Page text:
Just the other day I was behind a car that had painted on its rear, “Smile! Jesus loves you!” I am not sure that the person who did that was really evangelizing, also known as obeying the Great Commission (Matthew 28:19-20). And I’ll explain why.
In order to do so, let me play devil’s advocate. First of all, who is ‘Jesus’? The public may have heard of Him as a religious and moral teacher who was the “greatest man who ever lived.” According to that view, Jesus came to destroy, not affirm, the Bible [both the Old Testament and St. Paul] and to teach a gospel of radical moral relativism and sexual freedom. I call him the ‘Jesus of the comment threads’ because I have the vice of surfing comment threads, and ‘this Jesus’ is frequently referred to by commenters.
Contemporaries of Jesus whose names these commentators might know are the emperors Augustus [né Octavian] and Tiberius. And some [especially in Irvine] might know of Wang Mang, the reformer who temporarily interrupted China’s Han Dynasty. Would I be particularly excited, or want to smile, if I were told that Octavian or Wang Mang ‘loves’ me – and in the present tense yet? So why should I smile about being told that Jesus loves me, in the present tense? And, what do you mean by ‘loves me’? Affirms my lifestyle, whatever that might be, especially if I affirm [which seems to be how people understand ‘forgive’ or ‘love’ nowadays] the lifestyle of almost all others?
When I became a Christian in the early 1970s, the prevailing view seemed to be that God’s primary concern was the salvation of people so that they could enjoy eternal life on earth and heaven with Him. Indeed, it seemed as if the big world of tinker, tailor, shoemaker, nurse, doctor, lawyer, and entrepreneur existed for only two reasons in God’s eyes: to create relationships and opportunities to witness, and to earn money to support the sending of missionaries.
[Some also did interpret mission work as the building of hospitals and orphanages, fighting world hunger, and consulting on agriculture and financial stewardship; that being the social service side. This was never entirely lost.]
So it seemed that the world existed for the sake of the Great Commission, and not the Great Commission for the world. I have characterized this view also as ‘God set up the universe business, but like many a Christian businessman in a mid-life crisis, He retired to go into full time ministry’. Among my generation, [yes, those Boomers] that seems still to be the prevailing view. But the so-called Generation X, born 1961-1980, has taken over most of the church and moved it away from ‘Great Commission Utilitarianism’. Great.
Sometimes I worry that we are forgetting the Great Commission altogether.
By different means, my wife and I got exposed to Kuyperian ideas. In the Kuyperian view, our coming to Christ is for the benefit of the world, and there is no part of the life of the world about which Jesus doesn’t say “Mine!” So, if I am converted to Christ and then educated, discipled, and formed properly, my conversion will be to the benefit of the older mandate of Genesis 1:26-31; 2:15; and 9:1-17.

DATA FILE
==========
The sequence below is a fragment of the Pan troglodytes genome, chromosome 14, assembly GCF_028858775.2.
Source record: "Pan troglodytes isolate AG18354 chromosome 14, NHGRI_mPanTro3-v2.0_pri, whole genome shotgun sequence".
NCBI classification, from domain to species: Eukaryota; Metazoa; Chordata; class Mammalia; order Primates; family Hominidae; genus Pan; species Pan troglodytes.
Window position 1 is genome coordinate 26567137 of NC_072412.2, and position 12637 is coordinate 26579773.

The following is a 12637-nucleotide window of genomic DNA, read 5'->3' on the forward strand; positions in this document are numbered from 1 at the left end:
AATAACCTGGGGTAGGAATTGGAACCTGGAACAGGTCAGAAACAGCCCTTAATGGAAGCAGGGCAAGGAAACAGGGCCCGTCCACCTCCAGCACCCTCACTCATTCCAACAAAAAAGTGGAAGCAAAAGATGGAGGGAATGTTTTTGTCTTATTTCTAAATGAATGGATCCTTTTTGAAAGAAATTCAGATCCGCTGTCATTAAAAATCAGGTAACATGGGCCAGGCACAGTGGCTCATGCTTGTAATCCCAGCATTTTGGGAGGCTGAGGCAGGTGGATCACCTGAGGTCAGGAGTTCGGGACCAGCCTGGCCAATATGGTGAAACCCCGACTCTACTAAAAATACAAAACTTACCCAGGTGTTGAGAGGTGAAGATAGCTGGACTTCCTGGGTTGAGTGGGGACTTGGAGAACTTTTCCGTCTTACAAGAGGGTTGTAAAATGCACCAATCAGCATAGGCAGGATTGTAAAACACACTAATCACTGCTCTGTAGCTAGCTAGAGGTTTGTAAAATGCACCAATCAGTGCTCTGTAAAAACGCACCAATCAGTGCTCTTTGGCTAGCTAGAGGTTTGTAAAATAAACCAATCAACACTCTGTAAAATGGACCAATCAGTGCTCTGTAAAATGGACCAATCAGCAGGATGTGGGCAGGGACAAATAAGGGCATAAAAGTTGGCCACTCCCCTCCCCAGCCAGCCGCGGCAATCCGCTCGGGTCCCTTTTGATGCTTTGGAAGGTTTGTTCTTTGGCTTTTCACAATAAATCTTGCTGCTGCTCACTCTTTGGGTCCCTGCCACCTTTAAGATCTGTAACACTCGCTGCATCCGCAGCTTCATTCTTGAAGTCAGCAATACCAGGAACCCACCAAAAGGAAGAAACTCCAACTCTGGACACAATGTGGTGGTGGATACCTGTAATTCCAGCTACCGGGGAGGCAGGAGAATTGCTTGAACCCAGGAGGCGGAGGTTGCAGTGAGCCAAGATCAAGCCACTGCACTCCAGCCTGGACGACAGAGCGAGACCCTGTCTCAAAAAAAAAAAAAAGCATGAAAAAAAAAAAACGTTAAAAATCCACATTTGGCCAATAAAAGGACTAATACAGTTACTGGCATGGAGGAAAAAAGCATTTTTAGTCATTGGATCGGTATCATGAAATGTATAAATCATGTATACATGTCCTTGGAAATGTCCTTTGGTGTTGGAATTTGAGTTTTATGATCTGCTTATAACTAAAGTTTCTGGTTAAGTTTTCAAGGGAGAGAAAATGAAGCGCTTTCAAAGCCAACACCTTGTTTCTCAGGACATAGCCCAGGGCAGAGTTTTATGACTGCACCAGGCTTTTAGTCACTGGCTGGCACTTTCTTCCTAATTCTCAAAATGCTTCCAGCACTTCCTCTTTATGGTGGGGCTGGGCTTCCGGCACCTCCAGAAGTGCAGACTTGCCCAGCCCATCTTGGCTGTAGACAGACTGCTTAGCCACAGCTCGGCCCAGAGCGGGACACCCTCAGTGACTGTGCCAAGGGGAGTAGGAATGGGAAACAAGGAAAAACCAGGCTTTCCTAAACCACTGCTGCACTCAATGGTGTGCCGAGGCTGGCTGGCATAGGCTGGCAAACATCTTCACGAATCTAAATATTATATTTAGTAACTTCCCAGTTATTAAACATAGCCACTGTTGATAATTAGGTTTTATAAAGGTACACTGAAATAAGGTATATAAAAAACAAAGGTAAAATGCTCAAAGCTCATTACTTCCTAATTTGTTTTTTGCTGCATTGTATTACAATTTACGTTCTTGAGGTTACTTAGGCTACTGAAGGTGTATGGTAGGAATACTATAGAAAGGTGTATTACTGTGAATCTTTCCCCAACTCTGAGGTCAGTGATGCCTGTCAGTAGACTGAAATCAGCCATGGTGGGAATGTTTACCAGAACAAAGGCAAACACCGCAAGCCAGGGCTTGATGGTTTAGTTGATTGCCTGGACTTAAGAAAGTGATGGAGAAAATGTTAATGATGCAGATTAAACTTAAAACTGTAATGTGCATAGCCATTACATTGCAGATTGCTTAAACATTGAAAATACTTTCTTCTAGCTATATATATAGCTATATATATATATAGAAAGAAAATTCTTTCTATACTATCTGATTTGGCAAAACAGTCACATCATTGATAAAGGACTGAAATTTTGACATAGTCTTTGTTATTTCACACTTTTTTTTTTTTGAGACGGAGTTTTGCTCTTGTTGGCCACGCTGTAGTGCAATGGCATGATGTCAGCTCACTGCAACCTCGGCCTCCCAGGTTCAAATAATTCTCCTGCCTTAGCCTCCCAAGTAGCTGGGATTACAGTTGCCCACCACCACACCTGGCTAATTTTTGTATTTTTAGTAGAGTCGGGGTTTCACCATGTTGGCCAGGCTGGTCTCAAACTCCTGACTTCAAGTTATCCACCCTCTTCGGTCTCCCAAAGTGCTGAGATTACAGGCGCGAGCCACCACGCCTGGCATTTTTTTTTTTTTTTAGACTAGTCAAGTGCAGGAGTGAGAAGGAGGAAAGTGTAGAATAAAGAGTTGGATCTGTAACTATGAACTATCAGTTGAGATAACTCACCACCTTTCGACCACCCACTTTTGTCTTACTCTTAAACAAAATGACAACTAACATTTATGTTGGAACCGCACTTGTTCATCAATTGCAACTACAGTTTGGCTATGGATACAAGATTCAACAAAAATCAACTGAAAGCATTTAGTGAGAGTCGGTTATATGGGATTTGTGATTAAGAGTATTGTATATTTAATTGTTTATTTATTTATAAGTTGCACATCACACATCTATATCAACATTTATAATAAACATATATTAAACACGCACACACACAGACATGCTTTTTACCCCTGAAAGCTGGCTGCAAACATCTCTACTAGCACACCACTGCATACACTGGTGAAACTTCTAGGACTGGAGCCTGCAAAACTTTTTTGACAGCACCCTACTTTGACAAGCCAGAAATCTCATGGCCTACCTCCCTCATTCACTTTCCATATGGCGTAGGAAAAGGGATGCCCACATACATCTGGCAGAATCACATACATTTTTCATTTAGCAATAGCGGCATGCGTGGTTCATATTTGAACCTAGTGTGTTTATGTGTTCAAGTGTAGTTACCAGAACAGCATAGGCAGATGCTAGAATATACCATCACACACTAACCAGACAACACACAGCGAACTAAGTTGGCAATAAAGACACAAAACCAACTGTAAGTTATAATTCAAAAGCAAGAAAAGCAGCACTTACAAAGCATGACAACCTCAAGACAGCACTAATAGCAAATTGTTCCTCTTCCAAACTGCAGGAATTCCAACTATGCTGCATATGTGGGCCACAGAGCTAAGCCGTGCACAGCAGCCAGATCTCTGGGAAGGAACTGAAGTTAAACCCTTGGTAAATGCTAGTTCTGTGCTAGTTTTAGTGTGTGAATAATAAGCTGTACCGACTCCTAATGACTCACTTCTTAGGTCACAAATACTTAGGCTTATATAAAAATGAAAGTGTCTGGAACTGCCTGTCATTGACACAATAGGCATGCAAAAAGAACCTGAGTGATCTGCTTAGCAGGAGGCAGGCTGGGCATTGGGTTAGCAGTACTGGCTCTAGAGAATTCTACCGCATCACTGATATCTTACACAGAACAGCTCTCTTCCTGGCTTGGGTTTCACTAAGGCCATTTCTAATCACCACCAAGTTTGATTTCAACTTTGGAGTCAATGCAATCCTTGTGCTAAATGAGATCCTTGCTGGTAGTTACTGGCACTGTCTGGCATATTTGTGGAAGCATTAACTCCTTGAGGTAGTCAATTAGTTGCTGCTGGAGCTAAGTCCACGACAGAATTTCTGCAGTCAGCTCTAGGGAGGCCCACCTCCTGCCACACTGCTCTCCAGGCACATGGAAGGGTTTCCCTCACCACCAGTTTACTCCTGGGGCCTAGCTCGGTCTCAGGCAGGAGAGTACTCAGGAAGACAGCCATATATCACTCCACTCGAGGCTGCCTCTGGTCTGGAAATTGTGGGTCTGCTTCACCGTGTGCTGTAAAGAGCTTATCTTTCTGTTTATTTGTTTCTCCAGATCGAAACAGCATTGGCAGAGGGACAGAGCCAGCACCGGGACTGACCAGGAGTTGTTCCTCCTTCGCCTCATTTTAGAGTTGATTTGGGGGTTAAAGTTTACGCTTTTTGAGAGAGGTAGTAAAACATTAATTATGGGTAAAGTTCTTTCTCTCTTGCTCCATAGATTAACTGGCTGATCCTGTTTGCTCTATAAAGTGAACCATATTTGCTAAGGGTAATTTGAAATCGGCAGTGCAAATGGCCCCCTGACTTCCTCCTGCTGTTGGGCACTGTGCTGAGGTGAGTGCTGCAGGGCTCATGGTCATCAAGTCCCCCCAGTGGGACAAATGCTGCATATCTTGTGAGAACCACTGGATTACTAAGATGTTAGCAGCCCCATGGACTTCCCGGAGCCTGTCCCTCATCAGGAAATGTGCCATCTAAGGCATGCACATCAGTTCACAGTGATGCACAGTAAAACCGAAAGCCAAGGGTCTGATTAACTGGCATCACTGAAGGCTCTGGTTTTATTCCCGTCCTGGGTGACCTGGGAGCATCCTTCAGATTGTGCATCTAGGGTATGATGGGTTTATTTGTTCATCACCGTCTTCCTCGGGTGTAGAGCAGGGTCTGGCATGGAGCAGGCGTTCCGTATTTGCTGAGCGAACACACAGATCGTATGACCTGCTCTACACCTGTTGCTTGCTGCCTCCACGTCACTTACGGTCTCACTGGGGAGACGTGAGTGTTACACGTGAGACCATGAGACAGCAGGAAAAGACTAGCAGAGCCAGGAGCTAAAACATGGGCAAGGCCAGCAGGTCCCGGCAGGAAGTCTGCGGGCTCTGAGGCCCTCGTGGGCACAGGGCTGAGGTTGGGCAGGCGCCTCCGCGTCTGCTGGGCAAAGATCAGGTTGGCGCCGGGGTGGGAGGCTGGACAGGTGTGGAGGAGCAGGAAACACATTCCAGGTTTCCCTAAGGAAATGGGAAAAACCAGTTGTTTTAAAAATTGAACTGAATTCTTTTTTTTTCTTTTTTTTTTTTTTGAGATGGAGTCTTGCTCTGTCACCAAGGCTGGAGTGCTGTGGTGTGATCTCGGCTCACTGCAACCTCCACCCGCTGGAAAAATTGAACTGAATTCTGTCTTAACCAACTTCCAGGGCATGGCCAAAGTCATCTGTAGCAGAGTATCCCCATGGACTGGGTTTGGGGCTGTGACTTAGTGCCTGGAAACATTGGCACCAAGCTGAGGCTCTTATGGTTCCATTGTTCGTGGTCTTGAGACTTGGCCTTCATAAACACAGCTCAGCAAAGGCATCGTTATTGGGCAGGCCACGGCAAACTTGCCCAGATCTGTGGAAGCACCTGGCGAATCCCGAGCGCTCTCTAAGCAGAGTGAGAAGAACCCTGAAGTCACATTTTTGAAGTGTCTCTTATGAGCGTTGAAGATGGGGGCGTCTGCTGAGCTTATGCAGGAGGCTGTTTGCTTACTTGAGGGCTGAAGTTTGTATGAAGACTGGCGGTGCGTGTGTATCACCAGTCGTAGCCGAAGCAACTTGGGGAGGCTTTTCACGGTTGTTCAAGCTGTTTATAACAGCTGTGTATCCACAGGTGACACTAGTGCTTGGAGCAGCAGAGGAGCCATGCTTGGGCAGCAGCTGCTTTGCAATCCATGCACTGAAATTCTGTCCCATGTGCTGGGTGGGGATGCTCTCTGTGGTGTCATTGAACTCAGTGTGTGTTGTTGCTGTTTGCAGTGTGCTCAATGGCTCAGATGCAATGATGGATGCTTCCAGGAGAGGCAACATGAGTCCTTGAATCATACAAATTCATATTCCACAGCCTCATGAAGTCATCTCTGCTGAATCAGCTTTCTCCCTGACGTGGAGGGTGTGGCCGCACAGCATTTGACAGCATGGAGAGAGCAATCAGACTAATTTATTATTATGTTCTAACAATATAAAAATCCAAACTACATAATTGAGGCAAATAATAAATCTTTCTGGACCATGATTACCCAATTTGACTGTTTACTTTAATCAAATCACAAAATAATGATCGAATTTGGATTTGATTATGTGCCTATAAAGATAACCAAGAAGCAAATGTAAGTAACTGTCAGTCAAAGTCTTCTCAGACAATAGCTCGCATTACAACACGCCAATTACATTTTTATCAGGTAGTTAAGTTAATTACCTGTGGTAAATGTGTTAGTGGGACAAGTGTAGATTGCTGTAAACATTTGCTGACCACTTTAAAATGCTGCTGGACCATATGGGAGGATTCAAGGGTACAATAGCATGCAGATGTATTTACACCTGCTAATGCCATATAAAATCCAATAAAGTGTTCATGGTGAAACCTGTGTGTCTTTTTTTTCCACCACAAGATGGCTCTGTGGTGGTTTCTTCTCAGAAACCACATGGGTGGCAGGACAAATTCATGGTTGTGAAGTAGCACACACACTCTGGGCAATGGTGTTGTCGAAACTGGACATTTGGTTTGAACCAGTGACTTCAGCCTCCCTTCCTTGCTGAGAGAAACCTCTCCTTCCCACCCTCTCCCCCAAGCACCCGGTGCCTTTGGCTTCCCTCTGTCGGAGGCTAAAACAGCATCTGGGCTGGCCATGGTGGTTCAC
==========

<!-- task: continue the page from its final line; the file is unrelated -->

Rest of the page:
Then God said, “Let us make man in our image, after our likeness. And let them have dominion over the fish of the sea and over the birds of the heavens and over the livestock and over all the earth and over every creeping thing that creeps upon the earth. So God created man in his own image, in the image of God he created him; male and female he created them.
. . . The LORD God took the man and put him in the garden of Eden to work it and keep it.
Note that we should interpret the term ‘dominion’ as stewardship, and yes, this was not fully understood at times in the past. This dominion was initially given to unfallen humankind, but it is repeated, eight chapters later, to fallen humankind:
And God blessed Noah and his sons and said to them, “Be fruitful and multiply and fill the earth. The fear of you and the dread of you shall be upon every beast of the earth and upon every bird of the heavens, upon everything that creeps on the ground and all the fish of the sea. Into your hand they are delivered. Every moving thing that lives shall be food for you. And as I gave you the green plants, I give you everything. But you shall not eat flesh with its life, that is, its blood. And for your lifeblood I will require a reckoning: from every beast I will require it and from man. From his fellow man I will require a reckoning for the life of man. Whoever sheds the blood of man, by man shall his blood be shed, for God made man in his own image. And you, be fruitful and multiply, increase greatly on the earth and multiply in it.”
And by the way, if Jesus is really fully God, Jesus stands behind these words.
Note that this Noahic Covenant is declared after the Fall! So it is a mandate given to fallen man. And is it replaced by God’s later covenant with Abraham, “I will make you a blessing to all the nations”? Maybe they both can work together. An honorable and honest carrying on of this so-called ‘Cultural Mandate’ can be a positive witness to people who are not open to intellectual arguments [which is most people]. Pope Benedict XVI said something like, ‘The best witness to the truth of the Gospel is the Church’s art and its saints’. And those who act in keeping with the Cultural Mandate effectively might not be ‘saints’ as traditionally understood, but their testimony is positive.
So the Cultural Mandate is helpful to the Great Commission, even though we must resist the error of Great Commission Utilitarianism that I outlined above. But perhaps the Great Commission, if pursued rightly, improves our ability to carry out the Cultural Mandate. Perhaps someone who understands the true nature of the universe will have an advantage over someone who doesn’t. Perhaps part of the Great Commission is to make us into people who will be more effective in the world.